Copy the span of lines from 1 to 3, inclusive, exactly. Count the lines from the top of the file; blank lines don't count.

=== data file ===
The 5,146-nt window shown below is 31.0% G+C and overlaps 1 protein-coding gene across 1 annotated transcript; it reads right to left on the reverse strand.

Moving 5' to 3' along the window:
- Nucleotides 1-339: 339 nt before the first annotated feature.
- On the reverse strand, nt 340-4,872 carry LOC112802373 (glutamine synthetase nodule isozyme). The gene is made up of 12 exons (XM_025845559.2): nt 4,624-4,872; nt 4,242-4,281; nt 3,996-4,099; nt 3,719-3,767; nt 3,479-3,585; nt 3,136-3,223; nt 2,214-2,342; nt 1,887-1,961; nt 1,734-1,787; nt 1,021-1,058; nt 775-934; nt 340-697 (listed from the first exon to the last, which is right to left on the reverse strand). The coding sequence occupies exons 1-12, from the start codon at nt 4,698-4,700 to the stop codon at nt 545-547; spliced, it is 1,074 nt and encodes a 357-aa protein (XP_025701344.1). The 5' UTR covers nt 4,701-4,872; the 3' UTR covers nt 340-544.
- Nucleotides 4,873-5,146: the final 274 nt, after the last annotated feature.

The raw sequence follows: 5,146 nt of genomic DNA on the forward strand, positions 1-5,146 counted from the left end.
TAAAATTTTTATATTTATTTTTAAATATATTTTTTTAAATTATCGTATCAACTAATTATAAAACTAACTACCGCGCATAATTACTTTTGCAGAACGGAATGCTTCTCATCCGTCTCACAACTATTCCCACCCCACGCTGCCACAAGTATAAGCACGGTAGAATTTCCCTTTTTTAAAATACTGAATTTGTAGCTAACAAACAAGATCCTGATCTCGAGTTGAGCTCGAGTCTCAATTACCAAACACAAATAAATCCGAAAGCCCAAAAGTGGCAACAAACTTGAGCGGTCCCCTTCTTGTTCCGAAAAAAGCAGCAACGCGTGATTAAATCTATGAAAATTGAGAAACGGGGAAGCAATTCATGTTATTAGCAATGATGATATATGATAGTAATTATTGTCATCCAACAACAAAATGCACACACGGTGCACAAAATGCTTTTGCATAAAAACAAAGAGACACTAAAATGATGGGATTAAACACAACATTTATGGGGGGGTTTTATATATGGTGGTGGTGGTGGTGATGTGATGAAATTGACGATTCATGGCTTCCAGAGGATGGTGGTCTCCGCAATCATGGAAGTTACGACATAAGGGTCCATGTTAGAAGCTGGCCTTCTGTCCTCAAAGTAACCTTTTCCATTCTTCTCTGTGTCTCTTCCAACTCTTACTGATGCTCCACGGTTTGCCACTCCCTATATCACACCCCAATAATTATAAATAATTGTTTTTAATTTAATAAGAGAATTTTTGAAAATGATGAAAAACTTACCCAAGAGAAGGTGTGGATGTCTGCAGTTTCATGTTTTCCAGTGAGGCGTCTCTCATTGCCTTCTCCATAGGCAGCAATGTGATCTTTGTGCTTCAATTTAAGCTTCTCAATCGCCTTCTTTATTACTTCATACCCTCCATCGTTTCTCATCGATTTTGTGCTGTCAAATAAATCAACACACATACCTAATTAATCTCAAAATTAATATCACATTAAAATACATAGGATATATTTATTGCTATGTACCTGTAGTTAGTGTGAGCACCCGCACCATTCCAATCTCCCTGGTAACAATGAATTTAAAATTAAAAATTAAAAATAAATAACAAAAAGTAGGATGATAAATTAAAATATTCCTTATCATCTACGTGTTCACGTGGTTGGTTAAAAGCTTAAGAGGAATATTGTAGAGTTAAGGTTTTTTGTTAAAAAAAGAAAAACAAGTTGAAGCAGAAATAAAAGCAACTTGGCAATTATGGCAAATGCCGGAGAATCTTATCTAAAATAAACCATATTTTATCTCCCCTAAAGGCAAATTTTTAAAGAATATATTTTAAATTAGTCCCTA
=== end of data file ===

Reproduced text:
The 5,146-nt window shown below is 31.0% G+C and overlaps 1 protein-coding gene across 1 annotated transcript; it reads right to left on the reverse strand.

Moving 5' to 3' along the window:
- Nucleotides 1-339: 339 nt before the first annotated feature.